Just assuming that (1) the round number of 10,500 is a reasonable guess (permitting for a few dozen quatrains which may have been inadvertently lost during the process of transcription from oral tradition to proto-type leaf manuscripts), and (2) the commencement and the completion years are taken into account, it took Kambar a whole 8 years to compose the 10,500 quatrains. This works out to nearly 1,312 quatrains per year, which in turn comes to an average of 4 quatrains per day.

Kambarasam Polemic of Anna and its elicited Rebuttals

I should acknowledge that, as of now, I have not enjoyed the pleasure of reading the entire corpus of Kambar’s ultra 10,000 quatrains. At most, I have been introduced to four or five dozen. But I have read the two volumes of the Kamba Rasam polemic, penned by Anna. Volume 1 of Anna’s Kamba Rasam (96 pages) provides only 13 quatrains (of which 8 are presented in full) that Anna had selected for criticism for their erotic content. Mention is made in the text that 34 quatrains describing the physical attributes of Sita, the heroine, border on eroticism. I have in my possession only the 13th edition of this tract, published in 1970. I’m somewhat uncertain on when the 1st edition of Kamba Rasam appeared in print. If I’m not wrong, I presume the 1st edition of Kamba Rasam should have appeared in the early or mid 1940s, before Anna founded the DMK.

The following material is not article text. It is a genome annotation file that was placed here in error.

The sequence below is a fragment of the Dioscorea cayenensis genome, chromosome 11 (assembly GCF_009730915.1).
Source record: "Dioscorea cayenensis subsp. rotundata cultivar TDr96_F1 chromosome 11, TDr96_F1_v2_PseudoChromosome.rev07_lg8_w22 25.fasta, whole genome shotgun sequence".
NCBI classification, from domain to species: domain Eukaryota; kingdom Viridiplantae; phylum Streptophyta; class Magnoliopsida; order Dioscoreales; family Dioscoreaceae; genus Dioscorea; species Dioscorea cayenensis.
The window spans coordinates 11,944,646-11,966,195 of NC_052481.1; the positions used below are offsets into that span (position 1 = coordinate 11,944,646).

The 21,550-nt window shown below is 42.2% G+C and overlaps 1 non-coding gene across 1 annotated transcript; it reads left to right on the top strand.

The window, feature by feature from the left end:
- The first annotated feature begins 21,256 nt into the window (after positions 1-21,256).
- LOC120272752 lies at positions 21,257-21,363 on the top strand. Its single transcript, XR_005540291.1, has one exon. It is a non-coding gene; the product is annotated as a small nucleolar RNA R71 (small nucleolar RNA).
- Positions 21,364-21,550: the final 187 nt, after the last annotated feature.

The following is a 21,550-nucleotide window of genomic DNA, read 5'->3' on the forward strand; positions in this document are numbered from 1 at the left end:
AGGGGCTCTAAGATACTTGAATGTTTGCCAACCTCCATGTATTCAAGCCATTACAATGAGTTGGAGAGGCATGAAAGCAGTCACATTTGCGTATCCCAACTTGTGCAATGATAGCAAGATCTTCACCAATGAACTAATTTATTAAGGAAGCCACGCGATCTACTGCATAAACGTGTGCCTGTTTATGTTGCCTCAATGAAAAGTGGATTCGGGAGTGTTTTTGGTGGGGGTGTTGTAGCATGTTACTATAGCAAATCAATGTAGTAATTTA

Volume 2 of Anna’s Kamba Rasam (1st edition 1961, 84 pages) presents another 8 quatrains considered to be of an erotic nature, with an added mention that 67 quatrains display such erotic taste. In Volume 2, Anna also informs the readers that his frontal attack on Kambar’s literary taste in Volume 1 elicited three rebuttals from the epic poet’s admirers. These would have appeared between the mid 1940s and 1960. The three rebuttals which Anna had acknowledged were entitled, (1) 'Death Bell to Kamba Rasam' [ Kamba Rasathukku Saavu Mani], (2) 'Head Strike on Kamba Rasam' [Kamba Rasathukku Mandaiyil Adi], and (3) 'A Wedge to Annadurai' [Annathuraikku Aappu]. Of these three, I have in my possession the first named, Kamba Rasathukku Saavu Mani, consisting of only 32 pages. Probably due to the eminence of Anna, the author of this rebuttal identifies himself only with the pseudonym ‘Karpanai Piththan’ [literally translation: ‘Imagination Lover’].